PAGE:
a control sleeve having a rear portion, a front portion, and an interior sleeve chamber defining a passage between the rear portion and the front portion, wherein the front portion is slidably and sealingly supported inside the rear portion of the striker, wherein the rear portion is slidably and sealingly supported on the primary fluid inlet tube at least partially inside the valve chamber, whereby the sleeve provides continuous fluid communication between the primary fluid inlet tube and the striker chamber, so that in response to a supply of primary fluid the striker reciprocates between a forward position in which the striker port is open between the interior striker chamber and the forward operating chamber and a rearward position in which the striker port is open between the forward operating chamber and the rearward operating chamber and exhaust conduit;
a primary fluid inlet tube extending from primary conduit of the manifold a distance into the interior sleeve chamber of the control sleeve; and
wherein the rear portion of the sleeve includes a nodular lobe inside the valve chamber movable between a forward position in response to pressurization of the valve chamber and a reverse position in response to depressurization of the valve chamber, so that the forward portion of the sleeve moves between a forward position in which the striker hits the forward striker surface as it reciprocates and a rearward position in which the striker hits the rearward striker surface as it reciprocates.
2. The tool of claim 1 wherein the largest cross sectional area of the rear portion of the control sleeve taken perpendicular to the longitudinal axis of the control sleeve must be greater than the largest cross sectional area of the front portion of the control sleeve taken perpendicular to the longitudinal axis of the control sleeve.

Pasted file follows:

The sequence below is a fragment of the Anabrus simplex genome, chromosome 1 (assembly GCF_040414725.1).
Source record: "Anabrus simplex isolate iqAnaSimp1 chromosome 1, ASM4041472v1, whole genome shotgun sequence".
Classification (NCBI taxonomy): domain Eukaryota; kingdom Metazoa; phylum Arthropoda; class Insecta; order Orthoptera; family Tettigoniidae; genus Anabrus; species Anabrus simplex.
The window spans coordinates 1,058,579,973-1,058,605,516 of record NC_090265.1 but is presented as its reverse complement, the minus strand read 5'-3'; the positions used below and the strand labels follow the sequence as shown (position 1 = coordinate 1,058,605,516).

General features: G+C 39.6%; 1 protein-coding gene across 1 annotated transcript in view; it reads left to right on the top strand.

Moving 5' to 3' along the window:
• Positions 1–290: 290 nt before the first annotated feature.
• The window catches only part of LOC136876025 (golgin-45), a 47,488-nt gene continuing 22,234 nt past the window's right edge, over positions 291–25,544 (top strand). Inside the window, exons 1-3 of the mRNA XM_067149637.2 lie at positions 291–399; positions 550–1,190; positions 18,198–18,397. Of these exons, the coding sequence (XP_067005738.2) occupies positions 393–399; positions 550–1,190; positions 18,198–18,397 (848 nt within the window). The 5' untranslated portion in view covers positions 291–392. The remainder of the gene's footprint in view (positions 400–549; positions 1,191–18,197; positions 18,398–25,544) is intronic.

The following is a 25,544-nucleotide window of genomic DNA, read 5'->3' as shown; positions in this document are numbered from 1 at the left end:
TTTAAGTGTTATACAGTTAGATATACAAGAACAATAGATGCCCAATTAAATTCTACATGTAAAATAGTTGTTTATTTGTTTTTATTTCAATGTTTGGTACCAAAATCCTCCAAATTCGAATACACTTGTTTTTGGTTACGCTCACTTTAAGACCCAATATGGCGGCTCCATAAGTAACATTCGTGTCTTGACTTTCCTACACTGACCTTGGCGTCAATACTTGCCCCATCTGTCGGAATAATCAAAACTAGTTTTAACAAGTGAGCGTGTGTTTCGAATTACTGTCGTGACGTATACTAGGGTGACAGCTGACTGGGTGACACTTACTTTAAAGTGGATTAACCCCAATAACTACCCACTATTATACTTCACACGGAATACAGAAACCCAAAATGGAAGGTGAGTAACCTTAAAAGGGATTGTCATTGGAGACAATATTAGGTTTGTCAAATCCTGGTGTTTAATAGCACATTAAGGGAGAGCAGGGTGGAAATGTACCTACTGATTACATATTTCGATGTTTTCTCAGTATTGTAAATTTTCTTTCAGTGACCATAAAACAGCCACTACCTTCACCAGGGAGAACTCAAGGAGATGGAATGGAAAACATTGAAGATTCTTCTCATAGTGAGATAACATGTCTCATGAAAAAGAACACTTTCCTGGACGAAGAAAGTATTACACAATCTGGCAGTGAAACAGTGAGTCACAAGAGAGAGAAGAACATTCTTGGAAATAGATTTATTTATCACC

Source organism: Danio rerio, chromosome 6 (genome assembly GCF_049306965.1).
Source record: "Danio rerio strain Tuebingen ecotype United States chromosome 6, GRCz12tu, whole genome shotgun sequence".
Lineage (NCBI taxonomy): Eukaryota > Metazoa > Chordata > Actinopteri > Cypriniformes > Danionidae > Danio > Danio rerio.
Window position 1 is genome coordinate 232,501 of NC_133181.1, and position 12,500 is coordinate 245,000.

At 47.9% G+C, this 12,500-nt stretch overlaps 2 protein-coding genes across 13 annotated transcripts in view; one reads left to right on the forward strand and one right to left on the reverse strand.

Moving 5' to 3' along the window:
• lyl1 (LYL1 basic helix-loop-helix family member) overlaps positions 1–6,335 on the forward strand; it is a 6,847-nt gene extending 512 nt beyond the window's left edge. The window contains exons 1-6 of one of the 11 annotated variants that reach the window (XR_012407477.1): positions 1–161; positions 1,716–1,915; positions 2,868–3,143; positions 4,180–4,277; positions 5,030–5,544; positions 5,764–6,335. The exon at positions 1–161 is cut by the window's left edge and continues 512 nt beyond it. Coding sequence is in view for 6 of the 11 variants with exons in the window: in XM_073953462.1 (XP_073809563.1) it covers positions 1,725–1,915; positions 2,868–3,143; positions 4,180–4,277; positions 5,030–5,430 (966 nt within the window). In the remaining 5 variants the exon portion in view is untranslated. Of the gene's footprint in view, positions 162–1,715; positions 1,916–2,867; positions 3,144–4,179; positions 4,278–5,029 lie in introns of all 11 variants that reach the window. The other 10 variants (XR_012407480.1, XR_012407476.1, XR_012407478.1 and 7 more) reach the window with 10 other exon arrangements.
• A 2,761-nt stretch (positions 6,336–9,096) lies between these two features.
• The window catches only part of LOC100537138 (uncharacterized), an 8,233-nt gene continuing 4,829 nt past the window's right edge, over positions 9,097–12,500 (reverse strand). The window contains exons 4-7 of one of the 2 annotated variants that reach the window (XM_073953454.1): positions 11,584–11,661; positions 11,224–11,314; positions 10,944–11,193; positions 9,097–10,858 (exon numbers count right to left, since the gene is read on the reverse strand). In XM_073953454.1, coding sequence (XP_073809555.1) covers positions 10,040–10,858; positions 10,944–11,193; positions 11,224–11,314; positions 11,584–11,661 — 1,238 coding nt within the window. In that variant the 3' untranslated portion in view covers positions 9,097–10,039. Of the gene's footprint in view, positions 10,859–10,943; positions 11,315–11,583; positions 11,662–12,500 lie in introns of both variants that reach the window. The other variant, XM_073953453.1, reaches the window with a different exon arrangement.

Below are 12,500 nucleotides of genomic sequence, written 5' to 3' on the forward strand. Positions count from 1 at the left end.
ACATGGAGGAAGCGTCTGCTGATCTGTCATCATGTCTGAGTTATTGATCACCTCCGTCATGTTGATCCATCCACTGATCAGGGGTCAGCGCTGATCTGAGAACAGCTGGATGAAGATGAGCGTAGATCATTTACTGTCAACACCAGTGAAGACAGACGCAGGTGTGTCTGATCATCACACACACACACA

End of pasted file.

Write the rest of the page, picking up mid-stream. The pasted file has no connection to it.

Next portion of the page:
3. The tool of claim 1 wherein the body of the housing comprises at least two separate components joined by friction welding.
4. An impact-operated, ground-penetrating tool powered by a primary supply of pressurized fluid, and controlled between a forward operating mode and a reverse operating mode by a second supply of pressurized fluid, the tool comprising:
a housing having a front end, a rear end, and body defining an interior operating chamber with an inner surface, an exhaust conduit providing communication between the operating chamber and the outside of the tool, a forward striker surface and a rearward striker surface;
a striker reciprocally supported within the operating chamber of the housing between the forward and rearward striker surfaces, the striker having a forward end, a rear portion terminating in a rear end, and a striker body defining an interior striker chamber, wherein the rearward portion sealingly engages the inner surface of the operating chamber to divide the operating chamber into a forward operating chamber and a rearward operating chamber, the rearward operating chamber continuous with the exhaust conduit, wherein the striker body has at least one striker port to provide fluid communication between the forward operating chamber and the interior striker chamber;